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Endurance and Humble Service: Learning from Dr. Helen Roseveare

Updated: Mar 8

Watermark Health is a female led organization, that intersects vulnerable female refugee, immigrant, and low income populations through providing healthcare services.  In addition to our Early Prenatal Care service line that specifically serves women in the early stages of pregnancy, around 60% of our general urgent care patient population are females.

In honor of International Women’s Day, we asked our Executive Director Christy Chermak to share where she has recently drawn inspiration as a female leader.  

Reader note: this story includes a brief mention of sexual assault.  


In the summer of 2022, a friend handed me a book and said “I think you might like this. Her life might speak to some of the challenges you’re facing in yours.”  

 

Reading about missionaries that have gone before is always an encouragement to me. It helps refocus and ground my thoughts around why we’re doing what we’re doing and a reminder we’re not alone when it gets difficult. There was a generation before us that packed their coffin with them when they went to move overseas. We live in a different world now, but reading about that one helps me remember what humble, faithful, steady humans are capable of enduring as they walk with the King of the Universe.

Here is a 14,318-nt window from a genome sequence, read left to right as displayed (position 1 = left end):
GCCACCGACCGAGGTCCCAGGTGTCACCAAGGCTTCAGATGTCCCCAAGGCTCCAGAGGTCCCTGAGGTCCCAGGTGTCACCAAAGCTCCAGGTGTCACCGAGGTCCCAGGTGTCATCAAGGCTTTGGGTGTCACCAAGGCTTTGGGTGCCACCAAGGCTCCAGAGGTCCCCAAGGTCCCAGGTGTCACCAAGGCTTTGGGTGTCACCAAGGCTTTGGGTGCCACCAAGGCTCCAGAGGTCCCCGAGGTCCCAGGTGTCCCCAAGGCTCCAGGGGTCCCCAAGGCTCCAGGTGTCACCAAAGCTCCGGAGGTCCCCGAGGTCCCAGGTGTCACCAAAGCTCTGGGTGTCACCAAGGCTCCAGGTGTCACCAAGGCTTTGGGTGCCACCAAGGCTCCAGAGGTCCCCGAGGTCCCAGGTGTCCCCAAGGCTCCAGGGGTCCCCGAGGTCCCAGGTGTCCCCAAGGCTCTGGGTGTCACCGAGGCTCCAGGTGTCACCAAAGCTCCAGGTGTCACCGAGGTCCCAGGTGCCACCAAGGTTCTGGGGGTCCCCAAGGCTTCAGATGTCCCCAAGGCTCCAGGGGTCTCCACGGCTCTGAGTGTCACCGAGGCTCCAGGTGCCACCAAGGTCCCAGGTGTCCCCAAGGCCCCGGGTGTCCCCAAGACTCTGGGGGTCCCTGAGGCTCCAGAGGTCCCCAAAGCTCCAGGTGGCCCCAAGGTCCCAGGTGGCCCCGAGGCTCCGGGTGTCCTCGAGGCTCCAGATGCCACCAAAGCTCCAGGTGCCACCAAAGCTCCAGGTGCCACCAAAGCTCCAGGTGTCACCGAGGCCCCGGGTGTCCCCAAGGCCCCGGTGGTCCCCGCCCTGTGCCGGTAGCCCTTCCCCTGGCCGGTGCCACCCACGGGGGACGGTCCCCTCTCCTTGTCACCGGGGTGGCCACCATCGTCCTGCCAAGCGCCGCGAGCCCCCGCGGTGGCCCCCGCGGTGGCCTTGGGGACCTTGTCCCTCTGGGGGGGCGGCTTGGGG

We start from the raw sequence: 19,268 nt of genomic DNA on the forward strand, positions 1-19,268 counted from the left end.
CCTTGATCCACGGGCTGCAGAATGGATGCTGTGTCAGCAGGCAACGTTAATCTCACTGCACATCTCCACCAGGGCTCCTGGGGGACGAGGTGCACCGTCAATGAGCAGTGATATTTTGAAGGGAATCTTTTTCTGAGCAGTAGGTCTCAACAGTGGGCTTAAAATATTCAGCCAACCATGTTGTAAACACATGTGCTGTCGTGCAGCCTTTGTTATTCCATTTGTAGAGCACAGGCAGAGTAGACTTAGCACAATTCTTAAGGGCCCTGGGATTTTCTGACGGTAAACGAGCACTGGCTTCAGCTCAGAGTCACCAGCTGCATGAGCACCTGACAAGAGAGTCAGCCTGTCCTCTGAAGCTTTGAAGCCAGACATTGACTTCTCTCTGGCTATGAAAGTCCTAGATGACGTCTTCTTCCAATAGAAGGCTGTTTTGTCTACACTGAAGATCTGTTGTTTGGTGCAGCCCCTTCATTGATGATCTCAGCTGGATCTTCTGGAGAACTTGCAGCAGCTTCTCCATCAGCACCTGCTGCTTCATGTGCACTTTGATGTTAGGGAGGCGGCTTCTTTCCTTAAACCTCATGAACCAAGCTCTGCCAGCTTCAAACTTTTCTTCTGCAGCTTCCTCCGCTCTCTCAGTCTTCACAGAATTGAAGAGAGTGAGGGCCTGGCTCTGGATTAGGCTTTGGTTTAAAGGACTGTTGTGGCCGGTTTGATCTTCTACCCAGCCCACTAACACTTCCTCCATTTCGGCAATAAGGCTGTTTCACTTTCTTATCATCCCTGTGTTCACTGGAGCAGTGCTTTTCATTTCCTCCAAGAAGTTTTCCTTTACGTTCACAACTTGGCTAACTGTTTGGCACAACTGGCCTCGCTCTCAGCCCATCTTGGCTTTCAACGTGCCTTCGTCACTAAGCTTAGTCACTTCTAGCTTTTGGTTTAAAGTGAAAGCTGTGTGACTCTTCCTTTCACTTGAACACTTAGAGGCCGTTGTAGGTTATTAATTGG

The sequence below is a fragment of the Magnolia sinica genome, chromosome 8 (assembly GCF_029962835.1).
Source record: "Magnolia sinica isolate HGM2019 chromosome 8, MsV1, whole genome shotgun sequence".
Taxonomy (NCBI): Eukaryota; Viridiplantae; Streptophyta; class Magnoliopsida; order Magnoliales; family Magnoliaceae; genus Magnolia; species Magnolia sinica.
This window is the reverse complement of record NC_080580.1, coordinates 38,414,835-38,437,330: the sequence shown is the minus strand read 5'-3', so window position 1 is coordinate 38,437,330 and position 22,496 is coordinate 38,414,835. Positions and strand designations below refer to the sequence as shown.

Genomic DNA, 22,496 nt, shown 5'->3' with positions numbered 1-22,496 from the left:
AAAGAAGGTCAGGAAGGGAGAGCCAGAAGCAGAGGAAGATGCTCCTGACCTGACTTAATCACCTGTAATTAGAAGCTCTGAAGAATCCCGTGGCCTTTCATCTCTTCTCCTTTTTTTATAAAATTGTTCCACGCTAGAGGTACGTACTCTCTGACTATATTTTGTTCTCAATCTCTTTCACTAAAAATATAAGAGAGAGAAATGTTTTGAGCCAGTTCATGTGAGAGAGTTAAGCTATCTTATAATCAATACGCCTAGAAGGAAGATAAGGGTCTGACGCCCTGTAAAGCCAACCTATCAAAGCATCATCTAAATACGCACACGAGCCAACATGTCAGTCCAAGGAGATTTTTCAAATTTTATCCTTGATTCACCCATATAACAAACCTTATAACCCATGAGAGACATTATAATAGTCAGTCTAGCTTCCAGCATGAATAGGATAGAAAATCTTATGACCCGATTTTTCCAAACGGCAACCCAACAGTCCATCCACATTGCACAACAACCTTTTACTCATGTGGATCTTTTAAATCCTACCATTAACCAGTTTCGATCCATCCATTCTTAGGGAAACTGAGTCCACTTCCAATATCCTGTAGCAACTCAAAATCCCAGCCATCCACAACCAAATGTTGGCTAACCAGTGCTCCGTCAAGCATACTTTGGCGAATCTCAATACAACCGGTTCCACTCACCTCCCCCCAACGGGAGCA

That being said, I didn’t know what to expect when I started reading the biography of Dr Helen Roseveare. On the cover, she is an older lady with 1980s glasses and an unassuming haircut and dress. She looks like someone’s grandmother, offering tea and cookies during an afternoon visit. Unlike some other historical healthcare or missionary figures, this was a name I had never heard before but eighteen months and 6 books later, Dr Helen Roseveare has become a friend, mentor, encourager, and inspiration to me. Through the pages in her writings and the story of her life, I have found inspiration on how to press forward when serving others grows difficult. 


Dr Roseveare grew up in England in the 1920s and 1930s. She remembers the impacts of World War 2 on her hometown and her family, and eventually went to medical school where through various student groups she came to know the Lord and entrust her life to Jesus Christ. After school she joined a missionary sending organization and moved overseas in 1953 to (what is now known as) the Democratic Republic of Congo.